How can I become an actress in Atlanta?

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  • How can I become an actress in Atlanta?


Answer #1 | 22/12 2013 10:04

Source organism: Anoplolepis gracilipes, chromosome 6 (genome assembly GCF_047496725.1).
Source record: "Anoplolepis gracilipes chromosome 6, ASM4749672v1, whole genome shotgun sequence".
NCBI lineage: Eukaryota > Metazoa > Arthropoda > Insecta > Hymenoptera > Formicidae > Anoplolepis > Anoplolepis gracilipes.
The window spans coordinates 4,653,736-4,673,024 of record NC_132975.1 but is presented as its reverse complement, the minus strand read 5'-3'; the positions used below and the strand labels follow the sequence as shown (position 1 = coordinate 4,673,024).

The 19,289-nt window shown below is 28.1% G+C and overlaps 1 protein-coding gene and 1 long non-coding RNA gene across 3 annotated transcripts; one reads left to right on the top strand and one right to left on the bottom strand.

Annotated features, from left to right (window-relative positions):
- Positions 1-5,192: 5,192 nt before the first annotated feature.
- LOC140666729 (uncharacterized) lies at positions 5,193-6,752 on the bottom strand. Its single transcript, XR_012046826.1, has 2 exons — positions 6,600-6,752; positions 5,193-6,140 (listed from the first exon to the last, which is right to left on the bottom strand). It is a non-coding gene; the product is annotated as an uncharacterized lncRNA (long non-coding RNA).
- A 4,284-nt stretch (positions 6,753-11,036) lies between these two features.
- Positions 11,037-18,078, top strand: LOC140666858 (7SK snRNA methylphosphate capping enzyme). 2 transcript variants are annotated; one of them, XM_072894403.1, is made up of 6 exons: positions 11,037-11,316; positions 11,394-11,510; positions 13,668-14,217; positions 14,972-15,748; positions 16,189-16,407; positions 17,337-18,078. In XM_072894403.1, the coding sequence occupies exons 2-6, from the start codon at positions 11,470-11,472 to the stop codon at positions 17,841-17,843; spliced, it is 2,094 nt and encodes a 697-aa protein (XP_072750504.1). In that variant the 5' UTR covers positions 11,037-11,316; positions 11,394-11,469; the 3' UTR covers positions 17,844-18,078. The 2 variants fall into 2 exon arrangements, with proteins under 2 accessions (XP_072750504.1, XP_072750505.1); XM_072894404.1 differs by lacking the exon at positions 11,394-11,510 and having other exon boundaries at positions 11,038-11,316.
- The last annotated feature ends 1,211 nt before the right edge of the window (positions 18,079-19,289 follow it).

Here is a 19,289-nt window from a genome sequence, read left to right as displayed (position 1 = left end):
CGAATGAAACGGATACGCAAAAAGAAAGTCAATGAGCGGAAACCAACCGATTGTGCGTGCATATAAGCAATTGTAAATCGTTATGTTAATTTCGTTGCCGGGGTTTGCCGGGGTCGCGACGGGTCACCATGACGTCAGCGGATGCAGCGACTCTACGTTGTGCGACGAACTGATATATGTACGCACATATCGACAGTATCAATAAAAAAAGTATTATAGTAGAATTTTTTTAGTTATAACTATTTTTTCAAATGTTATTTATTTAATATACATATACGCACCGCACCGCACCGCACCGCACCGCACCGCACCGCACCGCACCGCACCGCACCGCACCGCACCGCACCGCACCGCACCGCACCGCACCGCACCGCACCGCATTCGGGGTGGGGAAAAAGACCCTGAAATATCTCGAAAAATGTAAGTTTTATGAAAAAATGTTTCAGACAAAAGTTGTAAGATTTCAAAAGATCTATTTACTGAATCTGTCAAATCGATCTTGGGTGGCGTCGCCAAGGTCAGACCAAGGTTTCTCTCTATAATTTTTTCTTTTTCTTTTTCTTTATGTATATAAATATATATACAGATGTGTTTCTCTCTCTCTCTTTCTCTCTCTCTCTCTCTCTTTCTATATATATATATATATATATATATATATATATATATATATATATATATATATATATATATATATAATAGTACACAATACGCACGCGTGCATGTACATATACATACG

If you're talking about trying to work as a professional actress in Atlanta, the first thing you have to understand is that professional acting is a business. Companies are in it to make money, not discover new talent or help you make your dreams come true or anything like that. You'll have a much better chance of succeeding if you approach your career like a business and don't expect to get "discovered" or something. Your cousin can't just let you use their agent - that's not how it works. You can't just hire an agent or let someone else use or agent. Legitimate agents are paid on commission - which means they get paid a percentage of what the actor makes. Since they are paid only if the actor can book professional jobs, they're very picky about who they take on as clients. Unless you're "marketable" and can book professional jobs, your cousin's agent won't be interest in representing you - and it's the agent's choice not your cousins. So to get started you should focus on getting good quality acting training and audition for what you can in your area - school plays, community theater, church shows, student films and things like that. Then research and learn the industry. You'll have to understand the casting process, who the players are, and what they do and don't do. You'll need to understand industry contracts, actor unions, how to market yourself, and how to network and make connections in the industry. It's not like you can just get a agent and sit back and wait for them to get you auditions - most actors who take that approach don't get very far in the business. You need to be active in your own career and make good business decisions. To do that, you have to understand the industry. So in addition to getting training and experience, read industry trades and websites like . Read books about the business end of acting and how to manage a professional acting career. Books like include "Self-Management for Actors: Getting Down to (Show) Business" by Bonnie Gillespie and "Acting as a Business" by Brian O'Neil might be helpful. Good luck.
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